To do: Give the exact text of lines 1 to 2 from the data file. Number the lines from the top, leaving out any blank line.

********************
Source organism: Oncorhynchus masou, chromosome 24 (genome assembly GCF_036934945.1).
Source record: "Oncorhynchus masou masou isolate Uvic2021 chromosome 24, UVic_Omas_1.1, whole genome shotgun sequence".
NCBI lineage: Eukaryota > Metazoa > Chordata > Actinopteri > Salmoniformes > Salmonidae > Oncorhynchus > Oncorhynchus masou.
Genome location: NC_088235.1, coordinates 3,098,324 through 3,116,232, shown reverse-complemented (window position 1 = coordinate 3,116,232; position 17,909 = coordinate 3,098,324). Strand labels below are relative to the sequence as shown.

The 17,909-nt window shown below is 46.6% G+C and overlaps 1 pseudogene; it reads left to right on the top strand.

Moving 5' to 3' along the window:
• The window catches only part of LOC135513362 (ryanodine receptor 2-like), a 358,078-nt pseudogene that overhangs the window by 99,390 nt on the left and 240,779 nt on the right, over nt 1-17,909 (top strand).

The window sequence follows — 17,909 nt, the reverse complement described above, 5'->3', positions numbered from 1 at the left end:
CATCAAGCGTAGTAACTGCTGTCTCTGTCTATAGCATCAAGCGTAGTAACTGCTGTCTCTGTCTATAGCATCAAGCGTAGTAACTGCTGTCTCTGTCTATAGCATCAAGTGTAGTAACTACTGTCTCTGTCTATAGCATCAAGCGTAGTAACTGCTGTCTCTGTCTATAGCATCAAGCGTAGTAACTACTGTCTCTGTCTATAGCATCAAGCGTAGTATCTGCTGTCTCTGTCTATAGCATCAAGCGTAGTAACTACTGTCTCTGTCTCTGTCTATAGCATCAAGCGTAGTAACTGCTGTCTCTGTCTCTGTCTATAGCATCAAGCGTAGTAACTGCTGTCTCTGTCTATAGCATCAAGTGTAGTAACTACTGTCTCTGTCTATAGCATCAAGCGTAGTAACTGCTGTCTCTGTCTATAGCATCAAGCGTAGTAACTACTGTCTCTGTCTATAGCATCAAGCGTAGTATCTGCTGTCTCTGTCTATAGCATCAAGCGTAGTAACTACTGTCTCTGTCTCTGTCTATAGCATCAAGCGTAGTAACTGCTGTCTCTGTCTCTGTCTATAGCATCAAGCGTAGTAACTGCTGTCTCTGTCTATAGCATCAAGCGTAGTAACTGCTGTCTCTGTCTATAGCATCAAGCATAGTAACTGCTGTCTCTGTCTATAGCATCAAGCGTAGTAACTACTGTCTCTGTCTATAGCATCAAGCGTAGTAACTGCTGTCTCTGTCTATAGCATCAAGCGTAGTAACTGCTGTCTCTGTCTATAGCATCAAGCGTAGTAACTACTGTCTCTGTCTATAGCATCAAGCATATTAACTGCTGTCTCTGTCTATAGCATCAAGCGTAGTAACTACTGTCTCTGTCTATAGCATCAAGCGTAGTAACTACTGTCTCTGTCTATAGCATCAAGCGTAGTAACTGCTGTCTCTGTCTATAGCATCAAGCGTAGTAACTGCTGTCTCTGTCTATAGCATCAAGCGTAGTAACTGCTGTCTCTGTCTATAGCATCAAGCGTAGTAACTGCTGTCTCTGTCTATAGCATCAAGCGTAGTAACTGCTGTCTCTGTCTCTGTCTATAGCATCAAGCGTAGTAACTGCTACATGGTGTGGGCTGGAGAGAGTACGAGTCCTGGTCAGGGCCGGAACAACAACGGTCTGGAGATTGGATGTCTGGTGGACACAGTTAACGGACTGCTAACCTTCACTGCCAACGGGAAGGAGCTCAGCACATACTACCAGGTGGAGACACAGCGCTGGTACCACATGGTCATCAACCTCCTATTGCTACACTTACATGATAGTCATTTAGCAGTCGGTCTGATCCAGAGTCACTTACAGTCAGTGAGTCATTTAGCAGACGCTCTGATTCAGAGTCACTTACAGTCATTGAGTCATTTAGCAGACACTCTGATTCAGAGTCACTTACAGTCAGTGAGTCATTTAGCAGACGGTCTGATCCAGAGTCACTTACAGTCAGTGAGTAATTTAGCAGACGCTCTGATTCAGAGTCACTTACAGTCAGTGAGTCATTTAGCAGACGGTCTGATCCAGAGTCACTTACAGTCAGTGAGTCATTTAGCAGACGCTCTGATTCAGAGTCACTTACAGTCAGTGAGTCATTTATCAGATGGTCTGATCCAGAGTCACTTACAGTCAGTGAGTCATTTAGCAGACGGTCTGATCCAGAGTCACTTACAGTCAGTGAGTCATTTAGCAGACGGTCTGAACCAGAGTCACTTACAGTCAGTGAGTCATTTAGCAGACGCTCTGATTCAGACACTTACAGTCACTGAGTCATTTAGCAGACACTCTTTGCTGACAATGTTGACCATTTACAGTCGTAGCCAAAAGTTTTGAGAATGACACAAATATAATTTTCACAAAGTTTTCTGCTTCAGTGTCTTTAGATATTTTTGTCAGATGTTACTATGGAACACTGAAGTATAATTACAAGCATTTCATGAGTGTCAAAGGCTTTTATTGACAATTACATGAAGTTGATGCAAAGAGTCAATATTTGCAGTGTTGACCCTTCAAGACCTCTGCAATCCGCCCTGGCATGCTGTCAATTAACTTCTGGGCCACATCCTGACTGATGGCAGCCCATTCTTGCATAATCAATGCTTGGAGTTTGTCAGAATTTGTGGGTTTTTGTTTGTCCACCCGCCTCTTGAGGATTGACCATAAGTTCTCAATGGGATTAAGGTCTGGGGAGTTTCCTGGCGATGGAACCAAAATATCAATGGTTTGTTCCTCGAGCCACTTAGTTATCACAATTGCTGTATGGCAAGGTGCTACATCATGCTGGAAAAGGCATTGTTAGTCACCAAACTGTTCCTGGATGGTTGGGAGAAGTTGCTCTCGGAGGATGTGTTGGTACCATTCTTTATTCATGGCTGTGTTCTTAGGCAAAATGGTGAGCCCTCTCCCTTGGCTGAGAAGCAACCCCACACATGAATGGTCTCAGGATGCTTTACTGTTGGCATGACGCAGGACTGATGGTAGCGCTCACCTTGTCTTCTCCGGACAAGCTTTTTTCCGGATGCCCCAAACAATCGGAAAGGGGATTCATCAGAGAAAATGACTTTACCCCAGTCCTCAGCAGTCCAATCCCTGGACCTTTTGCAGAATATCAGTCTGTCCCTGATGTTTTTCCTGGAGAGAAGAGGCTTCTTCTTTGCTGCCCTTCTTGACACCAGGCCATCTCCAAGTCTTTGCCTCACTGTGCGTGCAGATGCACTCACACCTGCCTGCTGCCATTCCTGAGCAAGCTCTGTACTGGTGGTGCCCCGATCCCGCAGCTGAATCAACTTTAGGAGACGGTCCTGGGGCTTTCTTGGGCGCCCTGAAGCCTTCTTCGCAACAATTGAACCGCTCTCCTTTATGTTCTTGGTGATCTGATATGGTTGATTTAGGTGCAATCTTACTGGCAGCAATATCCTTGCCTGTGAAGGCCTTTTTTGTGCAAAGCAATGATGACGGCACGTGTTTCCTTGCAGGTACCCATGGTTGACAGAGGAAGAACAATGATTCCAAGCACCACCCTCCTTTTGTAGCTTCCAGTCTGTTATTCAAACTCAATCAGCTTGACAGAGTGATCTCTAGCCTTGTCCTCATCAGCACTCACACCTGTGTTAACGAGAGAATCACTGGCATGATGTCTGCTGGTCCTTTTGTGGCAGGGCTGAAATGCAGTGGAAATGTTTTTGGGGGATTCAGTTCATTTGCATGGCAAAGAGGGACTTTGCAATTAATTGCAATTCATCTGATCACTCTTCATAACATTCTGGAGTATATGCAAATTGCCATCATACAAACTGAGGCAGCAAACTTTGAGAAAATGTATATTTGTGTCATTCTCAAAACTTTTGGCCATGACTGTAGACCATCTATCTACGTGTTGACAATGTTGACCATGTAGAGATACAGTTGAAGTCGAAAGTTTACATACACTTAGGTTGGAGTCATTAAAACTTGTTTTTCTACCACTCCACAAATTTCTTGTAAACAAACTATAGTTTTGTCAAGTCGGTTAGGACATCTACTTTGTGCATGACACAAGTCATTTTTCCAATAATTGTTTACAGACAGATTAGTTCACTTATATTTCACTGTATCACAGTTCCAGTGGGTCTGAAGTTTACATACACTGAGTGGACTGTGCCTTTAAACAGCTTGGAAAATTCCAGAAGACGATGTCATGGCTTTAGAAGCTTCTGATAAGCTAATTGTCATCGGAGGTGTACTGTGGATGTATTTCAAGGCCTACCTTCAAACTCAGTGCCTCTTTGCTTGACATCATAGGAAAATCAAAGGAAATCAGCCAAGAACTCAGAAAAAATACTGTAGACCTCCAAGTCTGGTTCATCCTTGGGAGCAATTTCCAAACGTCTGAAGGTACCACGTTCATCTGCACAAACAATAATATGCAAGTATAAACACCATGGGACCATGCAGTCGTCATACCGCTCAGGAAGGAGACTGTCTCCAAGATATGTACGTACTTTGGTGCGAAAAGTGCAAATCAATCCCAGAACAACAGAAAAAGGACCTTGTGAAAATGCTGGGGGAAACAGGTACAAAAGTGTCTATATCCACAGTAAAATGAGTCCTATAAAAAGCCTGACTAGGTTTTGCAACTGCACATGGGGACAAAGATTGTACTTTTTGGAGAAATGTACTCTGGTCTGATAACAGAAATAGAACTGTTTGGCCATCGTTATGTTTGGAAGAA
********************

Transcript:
Source organism: Oncorhynchus masou, chromosome 24 (genome assembly GCF_036934945.1).
Source record: "Oncorhynchus masou masou isolate Uvic2021 chromosome 24, UVic_Omas_1.1, whole genome shotgun sequence".